- When you are on social networks, you need to be particularly wary of goods that are way below the normal market price, even on Black Friday and Cyber Monday.
Smishing – Phishing using SMS text messages
The high level of online shopping activity during Black Friday and Cyber Monday means that online shoppers are expecting to receive order and delivery notifications. Cyber criminals take advantage of this and send the online shoppers a fake text message containing a link. These links in turn lead to a phishing site where the user data and passwords are retrieved once the user enters them.
It is particularly hard with smishing for online shoppers to tell whether the message they have received is authentic, as compared to an e-mail, not much information is available. No header can be used to check the sender's authenticity. There is no short URL that could look strange or suspicious. This is why smishing is becoming increasingly popular with cyber criminals.
Cyber Security Tip No. 3
- Never respond to text messages that contain links.
- Under no circumstances should you click on links.
- Only install mobile phone apps using the official app store and never when they are sent to you via a link in a text message.
Formjacking or web skimming
Formjacking, also known as web skimming or magecart, is a cyber-attack where the attacker infiltrates a malicious code into the targeted website or online store. This malware targets online shoppers when they attempt to complete an order in their shopping basket. As soon as the payment information is entered in the online form, the malware captures this data (including bank card details) and transfers it directly to the cyber criminals. Magecart is the name given to this method. It is an association of criminal hacker groups that specialise in online shopping cart systems that steal customer data and payment information. The consequences of attacks of this type can be catastrophic. Apart from the financial and reputational damage caused, customers lose confidence in the online store concerned and often never return.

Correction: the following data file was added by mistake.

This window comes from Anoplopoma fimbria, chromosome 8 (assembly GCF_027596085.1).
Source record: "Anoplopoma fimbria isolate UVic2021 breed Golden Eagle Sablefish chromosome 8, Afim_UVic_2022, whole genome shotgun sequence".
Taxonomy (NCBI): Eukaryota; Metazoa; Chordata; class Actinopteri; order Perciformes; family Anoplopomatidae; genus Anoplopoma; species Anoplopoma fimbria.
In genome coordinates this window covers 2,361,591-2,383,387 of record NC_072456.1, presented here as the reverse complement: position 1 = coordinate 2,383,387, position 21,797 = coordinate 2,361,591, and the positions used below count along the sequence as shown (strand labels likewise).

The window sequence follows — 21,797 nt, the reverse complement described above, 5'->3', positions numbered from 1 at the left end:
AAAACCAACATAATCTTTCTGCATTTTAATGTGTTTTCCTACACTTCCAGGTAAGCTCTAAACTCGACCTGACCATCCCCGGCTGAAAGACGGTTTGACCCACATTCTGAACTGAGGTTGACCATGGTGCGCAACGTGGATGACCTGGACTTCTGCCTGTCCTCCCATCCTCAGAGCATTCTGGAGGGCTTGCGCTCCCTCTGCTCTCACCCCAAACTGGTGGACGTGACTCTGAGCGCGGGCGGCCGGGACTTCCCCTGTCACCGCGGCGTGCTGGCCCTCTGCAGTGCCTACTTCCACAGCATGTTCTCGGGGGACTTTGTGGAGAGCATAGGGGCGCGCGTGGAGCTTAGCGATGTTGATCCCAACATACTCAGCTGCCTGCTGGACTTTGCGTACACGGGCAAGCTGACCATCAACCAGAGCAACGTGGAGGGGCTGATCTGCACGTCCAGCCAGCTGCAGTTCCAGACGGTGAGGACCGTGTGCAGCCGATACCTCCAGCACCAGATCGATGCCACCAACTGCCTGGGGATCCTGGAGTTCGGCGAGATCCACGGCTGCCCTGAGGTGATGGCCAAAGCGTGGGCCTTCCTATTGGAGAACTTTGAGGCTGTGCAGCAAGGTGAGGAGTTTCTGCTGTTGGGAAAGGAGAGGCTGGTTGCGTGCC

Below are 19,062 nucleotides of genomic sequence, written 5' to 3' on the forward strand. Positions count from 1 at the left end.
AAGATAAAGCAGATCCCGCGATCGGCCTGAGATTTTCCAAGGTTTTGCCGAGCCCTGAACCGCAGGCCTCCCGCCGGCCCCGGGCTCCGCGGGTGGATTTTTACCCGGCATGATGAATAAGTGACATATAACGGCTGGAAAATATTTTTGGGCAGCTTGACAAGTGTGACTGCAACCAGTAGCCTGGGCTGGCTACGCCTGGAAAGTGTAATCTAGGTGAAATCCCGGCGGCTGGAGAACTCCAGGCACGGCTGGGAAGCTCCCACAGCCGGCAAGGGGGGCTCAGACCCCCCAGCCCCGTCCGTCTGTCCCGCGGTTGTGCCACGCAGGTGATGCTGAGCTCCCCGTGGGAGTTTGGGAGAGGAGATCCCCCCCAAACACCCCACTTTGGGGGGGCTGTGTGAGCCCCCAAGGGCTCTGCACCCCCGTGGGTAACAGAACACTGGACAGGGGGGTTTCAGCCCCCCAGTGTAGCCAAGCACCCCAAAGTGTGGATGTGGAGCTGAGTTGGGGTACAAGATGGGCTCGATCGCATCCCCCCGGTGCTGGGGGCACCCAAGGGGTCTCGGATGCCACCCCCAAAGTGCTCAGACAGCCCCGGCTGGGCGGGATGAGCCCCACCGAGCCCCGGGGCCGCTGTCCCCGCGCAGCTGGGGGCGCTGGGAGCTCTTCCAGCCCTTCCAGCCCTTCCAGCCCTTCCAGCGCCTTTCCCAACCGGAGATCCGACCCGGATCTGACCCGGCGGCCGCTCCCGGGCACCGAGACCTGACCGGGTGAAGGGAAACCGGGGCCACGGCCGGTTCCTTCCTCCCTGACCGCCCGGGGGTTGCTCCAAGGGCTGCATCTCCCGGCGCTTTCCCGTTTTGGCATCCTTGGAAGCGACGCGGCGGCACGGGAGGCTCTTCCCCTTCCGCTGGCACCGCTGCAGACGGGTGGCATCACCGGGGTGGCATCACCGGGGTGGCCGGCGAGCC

Cyber Security Tip No. 4
- When shopping online, wherever possible you should pay by credit card and not by debit card. It is not always possible to get a refund because of web skimming with a debit card. Credit card issuers offer greater protection.
- Keep a watchful eye on your credit card statement. Unforeseen charges are generally the first sign that your card or even your entire “identity” has been stolen. If you discover anything suspicious, have the card blocked immediately.
Online shoppers who enter bank card details online are the main victims of web skimming. However, in the majority of cases, the problem must be solved by companies that provide support with payment forms on websites. To prevent user data from being leaked through the website, regular updating of all software including web applications (CMS and plugins) is recommended. CMS components should only be installed if they are from trusted sources. You should ad here to a strict CMS access policy for example the two-factor authentication and regular security audits of the payment form.
What about your security awareness?
It is important to be aware of the threat so that you too can shop online on Black Friday and Cyber Monday. This means that you need to be able to recognise phishing attacks and know how they can be outsmarted. Companies also need to create awareness of phishing among their employees in a targeted way. You can find more information about security awareness, phishing and social engineering, as well as a quiz to test your security awareness on our security awareness knowledge website!